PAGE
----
487 F.2d 968
UNITED STATES of America, Plaintiff-Appellee,
Herman FRANCIS, Defendant-Appellant.
United States Court of Appeals,
Nov. 23, 1973.
Certiorari Denied April 1, 1974.
See 94 S.Ct. 1615.
James R. Gillespie, San Antonio, Tex. (Court-appointed), for defendant-appellant.
William S. Sessions, U. S. Atty., Joel D. Conant, Asst. U. S. Atty., San Antonio, Tex., for plaintiff-appellee.
Before JONES, GOLDBOLD and INGRAHAM, Circuit Judges.
JONES, Circuit Judge:
Herman Francis appeals from his conviction of importing heroin into the United States in violation of 21 U.S.C.A. Sec. 952(a).
Francis, who was in the military service, left his unit in Viet Nam on February 1, 1972 and arrived at Ton Son Nhut Air Base in Saigon, Viet Nam, to return to the United States. Appellant left Viet Nam from that air base on February 5, 1972.
On or before February 4, 1972 four air mail envelopes having approximate dimensions of 6 1/2 by 3 1/2 inches were placed in the United States Army Mail Depository at Da Nang Air Force Base in Viet Nam addressed either to the appellant or to the appellant and his wife at an address in San Antonio, Texas. Each envelope had the word "Free" typed in the upper right hand corner.
On February 4, 1972, Army Captain George Dell, the postal officer for appellant's unit in Viet Nam, forwarded the four envelopes to the Bureau of Customs in San Francisco with an accompanying letter stating that the four envelopes were suspicious mail possibly containing contraband matter.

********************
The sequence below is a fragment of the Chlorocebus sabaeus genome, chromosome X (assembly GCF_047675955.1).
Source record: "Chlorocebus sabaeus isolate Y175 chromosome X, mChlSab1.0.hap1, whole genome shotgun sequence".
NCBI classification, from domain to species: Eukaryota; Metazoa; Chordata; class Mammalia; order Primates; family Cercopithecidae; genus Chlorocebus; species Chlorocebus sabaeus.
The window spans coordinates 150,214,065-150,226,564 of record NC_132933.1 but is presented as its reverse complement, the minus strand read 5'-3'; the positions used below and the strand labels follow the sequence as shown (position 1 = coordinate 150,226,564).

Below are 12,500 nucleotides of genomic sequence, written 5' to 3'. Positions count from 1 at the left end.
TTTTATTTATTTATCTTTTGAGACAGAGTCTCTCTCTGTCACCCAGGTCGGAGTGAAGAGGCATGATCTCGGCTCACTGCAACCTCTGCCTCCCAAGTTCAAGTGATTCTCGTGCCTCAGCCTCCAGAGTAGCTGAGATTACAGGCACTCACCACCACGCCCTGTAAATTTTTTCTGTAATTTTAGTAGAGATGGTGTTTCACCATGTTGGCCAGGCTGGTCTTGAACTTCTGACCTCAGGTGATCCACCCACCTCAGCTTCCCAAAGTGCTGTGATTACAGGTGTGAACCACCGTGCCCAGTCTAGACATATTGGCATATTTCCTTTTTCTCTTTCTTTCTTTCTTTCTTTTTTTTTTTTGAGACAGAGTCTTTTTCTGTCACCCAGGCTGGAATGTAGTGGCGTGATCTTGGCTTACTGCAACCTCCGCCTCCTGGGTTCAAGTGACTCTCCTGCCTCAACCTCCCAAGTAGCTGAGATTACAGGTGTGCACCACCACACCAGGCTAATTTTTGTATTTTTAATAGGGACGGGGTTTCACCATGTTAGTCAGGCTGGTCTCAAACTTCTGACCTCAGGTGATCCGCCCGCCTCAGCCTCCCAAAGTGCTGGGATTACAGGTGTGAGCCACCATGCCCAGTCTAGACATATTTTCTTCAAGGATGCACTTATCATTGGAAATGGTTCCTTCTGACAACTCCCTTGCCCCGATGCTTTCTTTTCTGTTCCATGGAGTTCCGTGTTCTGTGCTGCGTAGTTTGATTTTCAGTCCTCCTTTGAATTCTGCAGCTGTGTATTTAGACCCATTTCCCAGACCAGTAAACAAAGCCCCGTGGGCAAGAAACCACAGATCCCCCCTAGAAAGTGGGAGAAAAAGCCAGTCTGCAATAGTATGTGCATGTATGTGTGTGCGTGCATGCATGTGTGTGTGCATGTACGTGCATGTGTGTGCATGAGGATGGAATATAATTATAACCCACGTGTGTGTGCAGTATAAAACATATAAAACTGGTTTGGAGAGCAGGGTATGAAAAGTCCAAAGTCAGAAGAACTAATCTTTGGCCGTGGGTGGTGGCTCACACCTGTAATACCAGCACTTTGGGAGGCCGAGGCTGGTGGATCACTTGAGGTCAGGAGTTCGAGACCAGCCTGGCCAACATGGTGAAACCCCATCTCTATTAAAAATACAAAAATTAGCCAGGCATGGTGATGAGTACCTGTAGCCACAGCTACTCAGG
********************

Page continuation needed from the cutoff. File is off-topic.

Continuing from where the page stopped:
Each envelope felt "spongy" to the touch and masking tape wrappings around a package inside each envelope were visible through the envelopes.
The four envelopes and Captain Dell's letter were received on February 10, 1972 by Mrs. Leonora Barnes, a United States Customs Mail Entry Aide at the Oakland, California Customs Facility. Mrs. Barnes opened the envelopes and found a powdery white substance inside of each. No written or printed matter of any kind was in any of the envelopes. After obtaining the result of a test showing that each of the envelopes contained a contraband opiate derivative, Mrs. Barnes returned the contents to the individual envelopes.
On February 18, 1972 the four envelopes and their contents were forwarded to Postal Inspector Xavier Harrison in San Antonio, Texas, who received them on February 22, 1972. On February 24, 1972 Inspector Harrison delivered the envelopes to Special Agent Willis Dean Walker of the United States Customs Service in San Antonio. Harrison and Walker then took the letters to a United States Customs laboratory.
The laboratory analysis disclosed that the substance contained in the envelopes was heroin, and, after this determination was made, a portion of the heroin, mixed with lactose, was returned to each of the four envelopes. Agent Walker made and filed with the United States Magistrate a sworn complaint stating that the envelopes containing heroin were mailed from Viet Nam to Francis or to Francis and his wife at a time when Francis was in Viet Nam. A warrant for the arrest of Francis was issued.
A postage due notice was sent to the address on the envelopes. The appellant appeared and paid the postage due on the envelopes and picked them up at a post office substation in San Antonio. The appellant took the envelopes to his car and placed them on the front seat beside him. He was then arrested by Agent Walker who again took possession of the four envelopes and their contents.